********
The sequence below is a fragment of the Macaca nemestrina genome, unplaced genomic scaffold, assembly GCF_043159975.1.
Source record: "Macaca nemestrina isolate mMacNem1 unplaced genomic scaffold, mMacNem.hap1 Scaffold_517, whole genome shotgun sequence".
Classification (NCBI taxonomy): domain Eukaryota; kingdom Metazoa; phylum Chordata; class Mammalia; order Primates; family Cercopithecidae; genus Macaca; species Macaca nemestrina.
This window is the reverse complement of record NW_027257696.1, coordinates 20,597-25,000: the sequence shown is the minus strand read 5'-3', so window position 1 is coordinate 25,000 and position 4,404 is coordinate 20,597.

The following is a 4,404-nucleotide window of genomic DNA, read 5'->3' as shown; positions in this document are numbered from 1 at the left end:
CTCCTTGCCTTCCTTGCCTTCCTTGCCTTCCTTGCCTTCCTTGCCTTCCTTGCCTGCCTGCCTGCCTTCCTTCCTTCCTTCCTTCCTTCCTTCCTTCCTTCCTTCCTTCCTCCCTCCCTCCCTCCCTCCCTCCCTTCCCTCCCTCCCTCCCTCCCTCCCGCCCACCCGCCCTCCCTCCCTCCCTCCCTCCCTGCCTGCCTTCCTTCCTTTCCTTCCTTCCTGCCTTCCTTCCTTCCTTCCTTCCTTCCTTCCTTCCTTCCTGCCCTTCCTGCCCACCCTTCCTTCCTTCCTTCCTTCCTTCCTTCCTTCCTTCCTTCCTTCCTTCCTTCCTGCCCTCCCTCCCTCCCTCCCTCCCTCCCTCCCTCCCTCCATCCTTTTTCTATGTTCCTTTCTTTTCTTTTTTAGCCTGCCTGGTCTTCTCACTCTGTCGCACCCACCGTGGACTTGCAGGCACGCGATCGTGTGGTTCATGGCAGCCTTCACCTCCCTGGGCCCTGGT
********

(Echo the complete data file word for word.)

The sequence below is a fragment of the Macaca nemestrina genome, unplaced genomic scaffold, assembly GCF_043159975.1.
Source record: "Macaca nemestrina isolate mMacNem1 unplaced genomic scaffold, mMacNem.hap1 Scaffold_517, whole genome shotgun sequence".
Classification (NCBI taxonomy): domain Eukaryota; kingdom Metazoa; phylum Chordata; class Mammalia; order Primates; family Cercopithecidae; genus Macaca; species Macaca nemestrina.
This window is the reverse complement of record NW_027257696.1, coordinates 20,597-25,000: the sequence shown is the minus strand read 5'-3', so window position 1 is coordinate 25,000 and position 4,404 is coordinate 20,597.

The following is a 4,404-nucleotide window of genomic DNA, read 5'->3' as shown; positions in this document are numbered from 1 at the left end:
CTCCTTGCCTTCCTTGCCTTCCTTGCCTTCCTTGCCTTCCTTGCCTTCCTTGCCTGCCTGCCTGCCTTCCTTCCTTCCTTCCTTCCTTCCTTCCTTCCTTCCTTCCTTCCTCCCTCCCTCCCTCCCTCCCTCCCTTCCCTCCCTCCCTCCCTCCCTCCCGCCCACCCGCCCTCCCTCCCTCCCTCCCTCCCTGCCTGCCTTCCTTCCTTTCCTTCCTTCCTGCCTTCCTTCCTTCCTTCCTTCCTTCCTTCCTTCCTTCCTGCCCTTCCTGCCCACCCTTCCTTCCTTCCTTCCTTCCTTCCTTCCTTCCTTCCTTCCTTCCTTCCTTCCTGCCCTCCCTCCCTCCCTCCCTCCCTCCCTCCCTCCCTCCATCCTTTTTCTATGTTCCTTTCTTTTCTTTTTTAGCCTGCCTGGTCTTCTCACTCTGTCGCACCCACCGTGGACTTGCAGGCACGCGATCGTGTGGTTCATGGCAGCCTTCACCTCCCTGGGCCCTGGT